I also thought, as I read Andy’s description, am I a person that ALWAYS listens when other people talk? Do I honor those I love in public and cherish them? Am I responsible and not argumentative? Faithful? I think that the answer to most of these are yes, but there are certainly ways I could grow in order to make these characteristics stronger and more frequently demonstrated. I believe that taking those steps will help me prepare for whatever it is I’m waiting for.

It happened on a Thursday night. A guy I’d been seeing had come over and we’d just finished watching a movie.

Aside from his repeated requests (and my repeated denials) that we “find somewhere to lie down,” the evening had gone smoothly. Then we started making out and he fell asleep: just leaned his head back and closed his eyes, mid-kiss. We decided then that it was time for him to go home, and I was left to wonder — did he keep asking to lie down because he needed a nap?

I had been feeling a little bored with my love life lately, but watching my date fall asleep was my wake-up call: Something had to change.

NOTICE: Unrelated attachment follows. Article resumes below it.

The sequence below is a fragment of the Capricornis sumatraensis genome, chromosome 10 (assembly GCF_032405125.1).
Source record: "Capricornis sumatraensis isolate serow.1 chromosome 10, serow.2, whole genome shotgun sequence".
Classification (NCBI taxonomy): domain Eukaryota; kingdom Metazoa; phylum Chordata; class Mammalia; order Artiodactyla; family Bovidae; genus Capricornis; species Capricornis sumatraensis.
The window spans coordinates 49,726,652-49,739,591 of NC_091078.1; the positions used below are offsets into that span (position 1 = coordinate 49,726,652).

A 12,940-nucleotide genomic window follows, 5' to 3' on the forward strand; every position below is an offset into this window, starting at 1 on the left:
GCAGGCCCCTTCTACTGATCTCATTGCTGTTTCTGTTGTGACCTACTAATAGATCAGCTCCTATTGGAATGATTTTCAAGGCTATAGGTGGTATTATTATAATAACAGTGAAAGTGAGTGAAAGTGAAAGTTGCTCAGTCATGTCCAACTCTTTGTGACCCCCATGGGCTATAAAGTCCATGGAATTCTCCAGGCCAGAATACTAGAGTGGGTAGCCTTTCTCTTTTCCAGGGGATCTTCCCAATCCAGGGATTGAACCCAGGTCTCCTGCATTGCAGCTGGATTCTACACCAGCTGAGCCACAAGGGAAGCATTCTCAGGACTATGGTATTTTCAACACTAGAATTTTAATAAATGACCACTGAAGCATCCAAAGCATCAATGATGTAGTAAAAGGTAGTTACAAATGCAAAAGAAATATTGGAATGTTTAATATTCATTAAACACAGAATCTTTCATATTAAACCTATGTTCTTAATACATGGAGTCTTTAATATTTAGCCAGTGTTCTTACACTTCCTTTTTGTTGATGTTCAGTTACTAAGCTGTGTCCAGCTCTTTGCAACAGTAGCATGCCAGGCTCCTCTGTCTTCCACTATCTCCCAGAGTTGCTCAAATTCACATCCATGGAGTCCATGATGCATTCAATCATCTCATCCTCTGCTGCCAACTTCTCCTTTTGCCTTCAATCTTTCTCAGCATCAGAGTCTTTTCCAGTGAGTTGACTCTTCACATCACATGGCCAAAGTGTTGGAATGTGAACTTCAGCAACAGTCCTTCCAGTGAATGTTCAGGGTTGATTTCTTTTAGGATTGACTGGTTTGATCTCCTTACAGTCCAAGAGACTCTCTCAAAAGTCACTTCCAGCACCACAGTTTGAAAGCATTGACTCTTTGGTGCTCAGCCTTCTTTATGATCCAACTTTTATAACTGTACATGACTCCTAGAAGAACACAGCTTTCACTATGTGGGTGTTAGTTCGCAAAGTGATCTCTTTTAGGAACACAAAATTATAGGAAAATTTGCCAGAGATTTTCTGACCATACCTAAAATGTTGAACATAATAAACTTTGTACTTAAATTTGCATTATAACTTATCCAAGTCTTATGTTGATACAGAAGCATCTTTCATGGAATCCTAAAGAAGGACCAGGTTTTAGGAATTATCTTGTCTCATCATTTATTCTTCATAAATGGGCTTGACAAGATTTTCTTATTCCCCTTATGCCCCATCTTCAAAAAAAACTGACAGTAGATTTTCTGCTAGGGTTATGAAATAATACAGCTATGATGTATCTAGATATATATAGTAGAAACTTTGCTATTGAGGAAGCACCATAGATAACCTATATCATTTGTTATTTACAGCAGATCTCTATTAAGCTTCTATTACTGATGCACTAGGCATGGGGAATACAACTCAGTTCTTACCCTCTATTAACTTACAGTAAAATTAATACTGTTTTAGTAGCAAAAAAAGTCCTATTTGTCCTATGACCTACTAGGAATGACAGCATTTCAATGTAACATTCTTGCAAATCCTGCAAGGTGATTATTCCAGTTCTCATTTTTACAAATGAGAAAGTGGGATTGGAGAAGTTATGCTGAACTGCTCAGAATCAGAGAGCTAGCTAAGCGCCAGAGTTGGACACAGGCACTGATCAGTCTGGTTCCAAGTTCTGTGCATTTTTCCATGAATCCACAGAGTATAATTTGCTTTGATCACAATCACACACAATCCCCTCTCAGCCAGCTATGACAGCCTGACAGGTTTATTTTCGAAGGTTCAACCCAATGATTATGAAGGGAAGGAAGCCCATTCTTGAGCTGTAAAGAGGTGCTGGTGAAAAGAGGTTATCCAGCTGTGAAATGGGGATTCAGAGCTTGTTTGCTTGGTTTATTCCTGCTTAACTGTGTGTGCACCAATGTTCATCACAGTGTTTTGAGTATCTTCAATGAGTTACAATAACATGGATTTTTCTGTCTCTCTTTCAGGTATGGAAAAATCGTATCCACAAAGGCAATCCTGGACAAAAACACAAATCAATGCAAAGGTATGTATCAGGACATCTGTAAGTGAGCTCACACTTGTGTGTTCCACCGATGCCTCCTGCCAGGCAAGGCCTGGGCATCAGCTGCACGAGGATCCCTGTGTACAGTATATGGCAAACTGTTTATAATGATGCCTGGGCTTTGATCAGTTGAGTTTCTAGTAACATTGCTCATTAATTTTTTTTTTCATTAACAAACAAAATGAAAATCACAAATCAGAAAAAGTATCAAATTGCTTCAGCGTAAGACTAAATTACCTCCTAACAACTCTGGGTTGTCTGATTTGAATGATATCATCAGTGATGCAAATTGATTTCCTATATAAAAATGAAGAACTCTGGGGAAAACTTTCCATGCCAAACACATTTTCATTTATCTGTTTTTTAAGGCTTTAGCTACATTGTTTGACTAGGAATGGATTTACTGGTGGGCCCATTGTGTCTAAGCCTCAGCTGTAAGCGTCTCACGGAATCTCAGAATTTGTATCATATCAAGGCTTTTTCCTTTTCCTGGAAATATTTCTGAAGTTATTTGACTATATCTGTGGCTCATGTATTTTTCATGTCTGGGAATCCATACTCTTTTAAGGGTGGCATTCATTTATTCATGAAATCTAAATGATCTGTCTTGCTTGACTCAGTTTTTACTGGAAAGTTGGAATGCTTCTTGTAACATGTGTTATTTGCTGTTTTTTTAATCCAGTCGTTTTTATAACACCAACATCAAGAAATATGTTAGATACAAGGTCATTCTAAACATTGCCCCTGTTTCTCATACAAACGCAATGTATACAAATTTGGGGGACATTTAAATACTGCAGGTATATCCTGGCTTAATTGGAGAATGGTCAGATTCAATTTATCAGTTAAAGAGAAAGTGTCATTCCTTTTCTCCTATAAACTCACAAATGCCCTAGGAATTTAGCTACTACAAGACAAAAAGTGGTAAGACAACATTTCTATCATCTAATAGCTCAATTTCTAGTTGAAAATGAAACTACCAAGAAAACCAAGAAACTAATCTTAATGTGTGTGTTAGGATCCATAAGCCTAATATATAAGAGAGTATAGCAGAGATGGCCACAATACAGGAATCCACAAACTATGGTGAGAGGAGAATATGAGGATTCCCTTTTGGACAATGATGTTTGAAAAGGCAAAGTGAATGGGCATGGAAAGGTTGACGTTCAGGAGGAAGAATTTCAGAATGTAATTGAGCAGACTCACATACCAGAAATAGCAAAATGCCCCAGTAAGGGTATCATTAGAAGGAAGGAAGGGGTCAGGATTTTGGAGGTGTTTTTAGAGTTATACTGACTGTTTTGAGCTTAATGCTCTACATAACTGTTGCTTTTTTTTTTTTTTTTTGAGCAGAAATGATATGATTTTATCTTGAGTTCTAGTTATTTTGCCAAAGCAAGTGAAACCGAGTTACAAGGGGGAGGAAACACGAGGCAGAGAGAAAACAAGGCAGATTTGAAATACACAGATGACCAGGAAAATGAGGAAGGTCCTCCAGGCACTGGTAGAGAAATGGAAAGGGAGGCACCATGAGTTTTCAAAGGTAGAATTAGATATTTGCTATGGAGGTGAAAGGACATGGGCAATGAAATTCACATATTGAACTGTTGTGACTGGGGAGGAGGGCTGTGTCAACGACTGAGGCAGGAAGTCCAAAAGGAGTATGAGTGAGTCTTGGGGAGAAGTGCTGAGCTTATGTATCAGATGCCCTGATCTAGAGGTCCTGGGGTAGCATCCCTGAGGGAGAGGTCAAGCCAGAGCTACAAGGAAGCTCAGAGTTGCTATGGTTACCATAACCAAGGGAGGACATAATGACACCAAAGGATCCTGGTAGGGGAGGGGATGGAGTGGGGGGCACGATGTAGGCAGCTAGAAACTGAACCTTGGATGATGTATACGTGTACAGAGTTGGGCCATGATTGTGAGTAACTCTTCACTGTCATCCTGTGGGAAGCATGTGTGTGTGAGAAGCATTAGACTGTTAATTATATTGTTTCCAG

That’s when I discovered The Rules in a friend’s coffee table. (“My mom gave it to me — she’s ESL,” offered my friend, by way of explanation.)

The Rules is a notorious dating advice book published 20 years ago, in 1995. It lists 35 rules that women who want “marriage, in the shortest time possible” are supposed to follow. The prose is both basic and whimsical, like advice from a well-meaning but slightly unhinged 90-year-old great aunt, offering one of those “pep talks” that actually make you feel worse, rather than better. (“Well you’re no Angelina Jolie, dear, but with the right wardrobe, a more feminine haircut, about 10 fewer pounds, and some minor plastic surgery, there’s no reason you couldn’t convince a man to ask you out.”) There is a kind of old-world charm to it, really.